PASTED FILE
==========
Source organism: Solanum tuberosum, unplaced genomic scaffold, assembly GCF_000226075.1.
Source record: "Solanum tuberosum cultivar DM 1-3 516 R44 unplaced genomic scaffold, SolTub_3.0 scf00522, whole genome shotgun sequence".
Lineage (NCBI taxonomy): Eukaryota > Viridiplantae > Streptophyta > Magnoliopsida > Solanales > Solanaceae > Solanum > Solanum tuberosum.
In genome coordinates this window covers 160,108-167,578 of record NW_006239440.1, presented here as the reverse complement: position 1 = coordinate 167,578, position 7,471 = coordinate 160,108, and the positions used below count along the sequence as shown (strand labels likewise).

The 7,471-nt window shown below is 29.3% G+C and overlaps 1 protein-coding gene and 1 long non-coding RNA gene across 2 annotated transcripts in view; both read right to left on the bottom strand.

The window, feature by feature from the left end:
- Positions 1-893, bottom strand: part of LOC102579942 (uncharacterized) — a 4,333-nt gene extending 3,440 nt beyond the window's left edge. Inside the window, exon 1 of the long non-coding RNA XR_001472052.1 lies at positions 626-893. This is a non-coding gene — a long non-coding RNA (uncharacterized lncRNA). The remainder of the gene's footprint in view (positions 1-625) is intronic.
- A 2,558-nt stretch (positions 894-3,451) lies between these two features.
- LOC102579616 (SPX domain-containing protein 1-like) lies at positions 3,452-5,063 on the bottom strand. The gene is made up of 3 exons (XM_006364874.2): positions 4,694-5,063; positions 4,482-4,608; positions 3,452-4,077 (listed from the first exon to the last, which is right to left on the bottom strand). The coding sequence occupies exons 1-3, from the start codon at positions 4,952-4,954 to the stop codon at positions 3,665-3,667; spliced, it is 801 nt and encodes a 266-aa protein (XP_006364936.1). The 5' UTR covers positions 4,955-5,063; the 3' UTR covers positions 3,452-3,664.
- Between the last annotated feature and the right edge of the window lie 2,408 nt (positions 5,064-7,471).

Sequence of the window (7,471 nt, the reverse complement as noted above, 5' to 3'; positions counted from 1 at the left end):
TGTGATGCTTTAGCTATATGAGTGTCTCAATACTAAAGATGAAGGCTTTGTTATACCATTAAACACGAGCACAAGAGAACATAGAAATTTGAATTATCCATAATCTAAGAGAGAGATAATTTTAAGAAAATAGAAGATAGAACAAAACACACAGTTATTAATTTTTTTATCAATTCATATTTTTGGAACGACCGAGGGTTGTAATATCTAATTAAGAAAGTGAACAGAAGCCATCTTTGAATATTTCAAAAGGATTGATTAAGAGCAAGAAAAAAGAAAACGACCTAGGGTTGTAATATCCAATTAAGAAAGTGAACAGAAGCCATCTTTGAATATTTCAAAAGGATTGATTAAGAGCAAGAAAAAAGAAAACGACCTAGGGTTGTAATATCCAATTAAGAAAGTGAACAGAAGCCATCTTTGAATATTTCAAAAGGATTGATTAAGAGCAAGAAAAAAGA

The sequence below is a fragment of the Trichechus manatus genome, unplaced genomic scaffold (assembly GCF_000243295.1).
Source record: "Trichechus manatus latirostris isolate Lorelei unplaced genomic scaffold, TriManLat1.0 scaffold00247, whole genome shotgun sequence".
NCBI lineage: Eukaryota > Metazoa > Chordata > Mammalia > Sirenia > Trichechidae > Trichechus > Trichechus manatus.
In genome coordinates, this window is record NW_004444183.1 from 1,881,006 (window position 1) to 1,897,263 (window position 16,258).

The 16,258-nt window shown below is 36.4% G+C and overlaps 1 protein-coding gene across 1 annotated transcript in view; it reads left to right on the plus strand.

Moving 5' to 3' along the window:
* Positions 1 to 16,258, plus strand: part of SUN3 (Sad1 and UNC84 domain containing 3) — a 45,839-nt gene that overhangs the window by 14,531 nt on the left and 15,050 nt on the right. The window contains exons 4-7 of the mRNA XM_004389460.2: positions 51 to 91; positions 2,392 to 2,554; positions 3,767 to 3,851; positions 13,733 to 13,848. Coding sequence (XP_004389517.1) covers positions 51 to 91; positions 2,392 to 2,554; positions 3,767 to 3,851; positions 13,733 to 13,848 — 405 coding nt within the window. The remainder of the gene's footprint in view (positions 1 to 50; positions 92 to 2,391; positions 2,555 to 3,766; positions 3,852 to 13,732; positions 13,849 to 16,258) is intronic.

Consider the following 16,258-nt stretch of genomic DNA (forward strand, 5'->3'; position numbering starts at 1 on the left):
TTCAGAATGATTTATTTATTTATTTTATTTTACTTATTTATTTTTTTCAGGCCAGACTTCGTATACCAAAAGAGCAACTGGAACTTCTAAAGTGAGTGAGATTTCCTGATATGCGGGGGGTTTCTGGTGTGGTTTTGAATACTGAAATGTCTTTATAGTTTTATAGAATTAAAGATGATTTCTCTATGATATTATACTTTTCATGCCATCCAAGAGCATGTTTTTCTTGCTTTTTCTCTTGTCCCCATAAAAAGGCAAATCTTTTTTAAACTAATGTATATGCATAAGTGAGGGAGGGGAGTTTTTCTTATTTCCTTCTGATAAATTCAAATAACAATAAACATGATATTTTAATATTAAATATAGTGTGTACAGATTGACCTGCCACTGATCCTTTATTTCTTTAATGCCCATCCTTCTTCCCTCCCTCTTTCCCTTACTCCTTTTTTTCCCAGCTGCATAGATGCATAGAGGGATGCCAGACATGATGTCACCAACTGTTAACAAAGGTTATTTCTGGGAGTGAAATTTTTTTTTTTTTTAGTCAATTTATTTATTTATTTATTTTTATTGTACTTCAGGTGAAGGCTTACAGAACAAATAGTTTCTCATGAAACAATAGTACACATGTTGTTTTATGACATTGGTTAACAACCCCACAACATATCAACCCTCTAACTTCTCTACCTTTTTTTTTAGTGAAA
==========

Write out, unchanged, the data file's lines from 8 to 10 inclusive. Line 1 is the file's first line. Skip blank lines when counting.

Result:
- A 2,558-nt stretch (positions 894-3,451) lies between these two features.
- LOC102579616 (SPX domain-containing protein 1-like) lies at positions 3,452-5,063 on the bottom strand. The gene is made up of 3 exons (XM_006364874.2): positions 4,694-5,063; positions 4,482-4,608; positions 3,452-4,077 (listed from the first exon to the last, which is right to left on the bottom strand). The coding sequence occupies exons 1-3, from the start codon at positions 4,952-4,954 to the stop codon at positions 3,665-3,667; spliced, it is 801 nt and encodes a 266-aa protein (XP_006364936.1). The 5' UTR covers positions 4,955-5,063; the 3' UTR covers positions 3,452-3,664.
- Between the last annotated feature and the right edge of the window lie 2,408 nt (positions 5,064-7,471).